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UD report examines the state of addiction treatment in Delaware

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Delaware Public Media
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This spring, the state is expected to release the latest information on drug overdose deaths in Delaware.

Across the country, statistics show the opioid epidemic has gotten worse, and many people continue to face barriers to treatment.

Earlier this year, students at the University of Delaware Center for Community Research and Service compiled information on Delaware’s treatment options and where the state can do better to reach those struggling with addiction.

Delaware Public Media's Rebecca Baer talks to two people involved with the report.

Delaware Public Media’s Rebecca Baer interviews UD Graduate Research Assistant Emily Loughlin and advocate Jordan McClements about the University of Delaware Center for Community Research and Service's opioid brief.

This spring, the state is expected to release the latest information on drug overdose deaths in Delaware.

Emily Loughlin
Emily Loughlin, University of Delaware Graduate Research Assistant

Across the country, statistics show the opioid epidemic has gotten worse - and many people continue to face barriers to treatment.

Earlier this year, students at the University of
Delaware Center for Community Research and Service compiled information on treatment options available in Delaware and identified how the state can do better to reach those struggling with addiction.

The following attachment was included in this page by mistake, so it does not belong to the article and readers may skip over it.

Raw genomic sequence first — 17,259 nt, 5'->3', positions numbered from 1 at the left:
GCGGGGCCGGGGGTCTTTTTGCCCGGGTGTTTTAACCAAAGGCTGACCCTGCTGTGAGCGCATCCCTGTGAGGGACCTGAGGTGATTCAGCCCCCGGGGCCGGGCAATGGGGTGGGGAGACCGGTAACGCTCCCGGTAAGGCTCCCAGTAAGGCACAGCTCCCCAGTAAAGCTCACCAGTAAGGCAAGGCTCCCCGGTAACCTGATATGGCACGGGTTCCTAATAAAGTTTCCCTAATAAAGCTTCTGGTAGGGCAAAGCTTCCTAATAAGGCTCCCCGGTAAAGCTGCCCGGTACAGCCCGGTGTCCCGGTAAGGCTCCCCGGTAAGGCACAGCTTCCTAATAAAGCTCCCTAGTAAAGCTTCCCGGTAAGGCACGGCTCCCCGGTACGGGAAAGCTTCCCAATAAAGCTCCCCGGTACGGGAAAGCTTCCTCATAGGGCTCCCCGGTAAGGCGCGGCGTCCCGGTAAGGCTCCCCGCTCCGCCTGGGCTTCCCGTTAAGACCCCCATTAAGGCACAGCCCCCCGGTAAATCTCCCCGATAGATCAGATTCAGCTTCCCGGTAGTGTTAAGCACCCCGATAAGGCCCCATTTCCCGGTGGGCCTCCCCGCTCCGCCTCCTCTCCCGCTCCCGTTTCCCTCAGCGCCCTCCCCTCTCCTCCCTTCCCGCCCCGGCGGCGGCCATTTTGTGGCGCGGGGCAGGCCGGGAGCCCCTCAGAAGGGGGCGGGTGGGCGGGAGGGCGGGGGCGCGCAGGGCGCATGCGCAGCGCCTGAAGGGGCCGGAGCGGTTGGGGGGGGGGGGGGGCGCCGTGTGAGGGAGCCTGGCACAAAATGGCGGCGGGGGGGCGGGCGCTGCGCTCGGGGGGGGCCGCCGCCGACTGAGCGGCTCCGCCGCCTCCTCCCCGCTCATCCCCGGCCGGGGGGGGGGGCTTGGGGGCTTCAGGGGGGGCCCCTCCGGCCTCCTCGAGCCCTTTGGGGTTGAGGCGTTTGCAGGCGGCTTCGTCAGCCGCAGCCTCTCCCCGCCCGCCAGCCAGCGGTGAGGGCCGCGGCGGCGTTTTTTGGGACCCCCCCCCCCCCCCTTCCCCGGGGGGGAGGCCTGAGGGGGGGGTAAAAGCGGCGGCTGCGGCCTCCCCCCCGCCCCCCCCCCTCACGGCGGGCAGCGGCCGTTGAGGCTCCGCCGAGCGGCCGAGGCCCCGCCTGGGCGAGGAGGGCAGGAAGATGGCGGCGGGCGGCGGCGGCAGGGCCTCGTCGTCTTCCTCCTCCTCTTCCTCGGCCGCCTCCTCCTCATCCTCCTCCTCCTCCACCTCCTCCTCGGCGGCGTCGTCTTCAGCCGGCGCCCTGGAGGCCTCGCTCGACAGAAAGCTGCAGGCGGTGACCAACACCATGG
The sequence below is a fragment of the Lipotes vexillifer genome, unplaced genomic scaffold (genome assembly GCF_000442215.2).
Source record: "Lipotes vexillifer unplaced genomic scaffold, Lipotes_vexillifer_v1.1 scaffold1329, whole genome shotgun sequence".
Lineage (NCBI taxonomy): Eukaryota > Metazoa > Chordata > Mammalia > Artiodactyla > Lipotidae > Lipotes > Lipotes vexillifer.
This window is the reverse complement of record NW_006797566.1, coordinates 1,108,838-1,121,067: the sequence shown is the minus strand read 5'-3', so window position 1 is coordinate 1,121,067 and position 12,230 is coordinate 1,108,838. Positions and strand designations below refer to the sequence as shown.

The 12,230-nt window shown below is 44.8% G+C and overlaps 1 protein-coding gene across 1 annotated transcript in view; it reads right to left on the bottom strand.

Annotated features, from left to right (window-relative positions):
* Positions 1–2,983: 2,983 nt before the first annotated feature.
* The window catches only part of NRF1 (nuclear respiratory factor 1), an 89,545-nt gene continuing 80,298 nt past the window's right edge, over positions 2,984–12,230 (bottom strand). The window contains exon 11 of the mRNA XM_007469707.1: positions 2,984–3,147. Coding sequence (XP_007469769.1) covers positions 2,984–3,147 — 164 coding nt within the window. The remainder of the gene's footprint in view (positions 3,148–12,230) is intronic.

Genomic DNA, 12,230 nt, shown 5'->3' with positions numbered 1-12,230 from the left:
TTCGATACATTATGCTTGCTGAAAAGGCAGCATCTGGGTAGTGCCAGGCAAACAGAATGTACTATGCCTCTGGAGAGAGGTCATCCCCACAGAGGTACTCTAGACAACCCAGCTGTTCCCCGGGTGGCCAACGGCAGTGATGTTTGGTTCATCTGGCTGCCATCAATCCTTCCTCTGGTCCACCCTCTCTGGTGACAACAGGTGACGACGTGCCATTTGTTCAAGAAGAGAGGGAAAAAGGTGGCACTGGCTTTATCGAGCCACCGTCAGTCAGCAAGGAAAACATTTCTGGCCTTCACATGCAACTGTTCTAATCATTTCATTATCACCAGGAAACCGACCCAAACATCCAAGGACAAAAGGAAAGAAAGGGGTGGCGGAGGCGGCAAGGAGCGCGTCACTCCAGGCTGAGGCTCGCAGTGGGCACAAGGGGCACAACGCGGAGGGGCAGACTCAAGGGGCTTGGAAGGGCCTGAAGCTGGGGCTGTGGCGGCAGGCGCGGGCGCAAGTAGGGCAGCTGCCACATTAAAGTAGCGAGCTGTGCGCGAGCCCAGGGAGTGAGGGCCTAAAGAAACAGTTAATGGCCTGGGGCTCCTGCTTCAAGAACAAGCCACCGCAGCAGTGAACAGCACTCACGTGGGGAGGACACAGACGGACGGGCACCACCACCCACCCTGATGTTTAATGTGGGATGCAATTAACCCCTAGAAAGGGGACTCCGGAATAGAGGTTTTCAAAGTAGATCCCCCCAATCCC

jordan_mclements.jpg
Jordan McClements
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Jordan McClements, a recovering heroin survivor, reviewed the brief from a user perspective.

Jordan McClements, a heroin overdose survivor, was among those who provided feedback on the report. He says policymakers need to embrace “harm reduction,” like needle exchange programs and face the epidemic head-on.

"And I think it’s vital that at the end of that press conference, they at least say you can reach me so we can have a real conversation because until people who have lived experience can interact with policy or be able to touch it, we are the blind leading the blind," he said.

The authors of the report agree there could be more harm reduction efforts. They also found gaps in services for those seeking treatment depending on where in the state they live.

"That would be a really great focus for advocacy and support projects that go forward to make sure geographic access to support and medical care are more equal throughout the state," said UD Graduate Research Assistant Emily Loughlin.

Loughlin says her next project involves studying neonatal abstinence syndrome, which occurs when babies are exposed to drugs in the womb.

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Rebecca Baer comes Delaware Public Media from The Florida Channel in Tallahassee where she covered state government and produced documentary features for the series, Florida Crossroads.